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Back Issues and Articles
Back Issues and Articles

Table of Contents
Table of Contents
Letter From the Editor
Letter From The Editor
ASLME - [PDF] (Free Download)
A new study has recently been published on genetic alterations linked to a rare type of kidney cancer. Studies like this demonstrate that large-scale sequencing continues to give hope that the cause of such cancers, for example, will be identified, and thus lead to more effective treatments. This is significant for researchers, physicians, patients, families, and anyone else whose life is affected by a genetic disease or illness. With next generation sequencing (NGS), researchers are able to access innumerable DNA strands sequenced in parallel, thereby providing information on genomes in a matter of days, or less. This new technology is not only much faster than early sequencing techniques, but also much less expensive. Thus, use of NGS is increasing in clinical settings. Factors such as cost, quality, and safety will no doubt play a role in it becoming mainstream, but it is exciting how much we as a society will ultimately - and already do - benefit from NGS.
Introductions
Introduction: Clinical Integration of Next Generation Sequencing: A Policy Analysis
David Kaufman, Margaret Curnutte, and Amy L. McGuire - [PDF] (Free Download)
In 1996, President Clinton offered a promissory vision for human genetics when he said: "I think it won't be too many years before parents will be able to go home from the hospital with their newborn babies with a genetic map in their hands that will tell them, here's what your child’s future will likely be like."
Symposium Articles
Regulation of Next Generation Sequencing
Gail H. Javitt and Katherine Strong Carner - [PDF] (Free Download)
Since the first draft of the human genome was published in 2001, DNA sequencing technology has advanced at a remarkable pace. Launched in 1990, the Human Genome Project sought to sequence all three billion base pairs of the haploid human genome, an endeavor that took more than a decade and cost nearly three billion dollars. The subsequent development of so-called "next generation" sequencing (NGS) methods has raised the possibility that real-time, affordable genome sequencing will soon be widely available. Currently, NGS methods can be used to sequence up to 60 billion base pairs per day. Whole-genome sequencing costs an estimated $5,000-10,000, with that number predicted to fall to $1000 in the near future.
Clinical Integration of Next Generation Sequencing: Coverage and Reimbursement Challenges
Patricia A. Deverka and Jennifer C. Dreyfus - [PDF] (Free Download)
Clinical next generation sequencing (NGS) is a term that refers to a variety of technologies that permit rapid sequencing of large numbers of DNA segments, up to and including entire genomes. As an approach that is playing an increasingly important role in obtaining genetic information from patients, it may be viewed by public and private payers either positively, as an enabler of the promised benefits of personalized medicine, or as "the perfect storm" resulting from the confluence of high market demand, an uproven technology, and an unprepared delivery system. A number of recent studies have noted that coverage and reimbursement will be critical for clinical integration of NGS, yet the evidentiary pathway for payer decision-making is unclear. Although there are multiple reasons for this uncertain reimbursement environment, the situation stems in large part from a long-standing lack of alignment between the information needs of regulators and post-regulatory decision-makers such as payers.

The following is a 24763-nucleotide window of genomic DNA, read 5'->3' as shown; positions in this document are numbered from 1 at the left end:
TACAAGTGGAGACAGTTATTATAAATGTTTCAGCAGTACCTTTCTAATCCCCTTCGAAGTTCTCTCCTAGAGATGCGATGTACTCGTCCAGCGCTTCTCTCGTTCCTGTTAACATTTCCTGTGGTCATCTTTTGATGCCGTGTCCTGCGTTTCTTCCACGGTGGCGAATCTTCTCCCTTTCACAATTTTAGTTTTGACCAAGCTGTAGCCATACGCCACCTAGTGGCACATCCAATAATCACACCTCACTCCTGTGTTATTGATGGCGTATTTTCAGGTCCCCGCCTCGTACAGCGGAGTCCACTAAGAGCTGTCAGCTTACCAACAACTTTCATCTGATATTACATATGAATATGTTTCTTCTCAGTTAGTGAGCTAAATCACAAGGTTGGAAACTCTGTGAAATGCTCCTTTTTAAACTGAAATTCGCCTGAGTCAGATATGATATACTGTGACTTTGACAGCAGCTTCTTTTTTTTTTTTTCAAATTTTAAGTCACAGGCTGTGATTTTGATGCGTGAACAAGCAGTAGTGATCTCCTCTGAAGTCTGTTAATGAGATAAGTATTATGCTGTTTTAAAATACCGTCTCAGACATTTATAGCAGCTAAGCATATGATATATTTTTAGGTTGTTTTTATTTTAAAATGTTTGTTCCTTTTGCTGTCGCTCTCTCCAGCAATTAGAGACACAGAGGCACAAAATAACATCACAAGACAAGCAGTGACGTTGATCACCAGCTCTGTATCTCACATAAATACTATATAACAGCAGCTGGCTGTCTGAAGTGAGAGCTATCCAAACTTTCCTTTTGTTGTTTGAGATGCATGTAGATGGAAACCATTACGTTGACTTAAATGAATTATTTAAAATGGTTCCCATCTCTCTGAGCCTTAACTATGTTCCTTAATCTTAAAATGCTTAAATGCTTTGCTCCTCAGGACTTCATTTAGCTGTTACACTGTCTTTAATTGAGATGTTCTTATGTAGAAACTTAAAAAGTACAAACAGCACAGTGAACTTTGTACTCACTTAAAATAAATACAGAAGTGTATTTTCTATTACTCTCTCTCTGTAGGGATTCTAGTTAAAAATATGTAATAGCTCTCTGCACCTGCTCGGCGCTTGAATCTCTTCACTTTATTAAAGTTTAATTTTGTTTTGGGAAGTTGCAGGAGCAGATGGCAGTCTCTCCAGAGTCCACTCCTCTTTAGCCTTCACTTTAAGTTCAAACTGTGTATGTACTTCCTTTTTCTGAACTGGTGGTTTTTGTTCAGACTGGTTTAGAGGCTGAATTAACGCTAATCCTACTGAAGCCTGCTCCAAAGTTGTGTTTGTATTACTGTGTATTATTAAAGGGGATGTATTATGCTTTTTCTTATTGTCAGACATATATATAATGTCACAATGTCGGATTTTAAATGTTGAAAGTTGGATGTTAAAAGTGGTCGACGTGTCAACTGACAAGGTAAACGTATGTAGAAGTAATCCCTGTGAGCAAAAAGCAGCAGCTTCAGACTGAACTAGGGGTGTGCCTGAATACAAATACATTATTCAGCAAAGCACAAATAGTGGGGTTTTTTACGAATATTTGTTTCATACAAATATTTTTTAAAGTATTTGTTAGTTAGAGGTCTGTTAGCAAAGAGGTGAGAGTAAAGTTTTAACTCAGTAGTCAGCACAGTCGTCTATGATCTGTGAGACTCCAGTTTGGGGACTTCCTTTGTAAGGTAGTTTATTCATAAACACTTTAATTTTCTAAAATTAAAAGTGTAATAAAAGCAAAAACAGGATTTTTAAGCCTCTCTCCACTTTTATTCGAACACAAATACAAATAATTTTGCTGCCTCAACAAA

Patents and Genome-Wide DNA Sequence Analysis: Is It Safe to Go into the Human Genome?
Robert Cook-Deegan and Subhashini Chandrasekharan - [PDF] (Free Download)
Whether, and to what degree, do patents granted on human genes cast a shadow of uncertainty over genomics and its applications? Will owners of patents on individual genes or clusters of genes sue those performing whole-genome analyses on human samples for patent infringement? These are related questions that have haunted molecular diagnostics companies and services, coloring scientific, clinical, and business decisions. Can the profusion of whole-genome analysis methods proceed without fear of patent infringement liability?
Economic Regulation of Next-Generation Sequencing
Barbara J. Evans - [PDF] (Free Download)
The genetic testing industry is in a period of potentially major structural change driven by several factors. These include weaker patent protections after Association for Molecular Pathology v. Myriad Genetics (the "Myriad decision") and Mayo Collaborative Services v. Prometheus Laboratories, Inc.; a continuing shift from single-gene tests to genome-scale sequencing; and a set of February 2014 amendments to the Clinical Laboratory Improvement Amendments of 1988 (CLIA) regulations and the Health Insurance Portability and Accountability Act (HIPAA) Privacy Rule. This article explores the nature of these changes and why they strain existing regulatory frameworks for protecting patients, research subjects, and other consumers who receive genetic testing.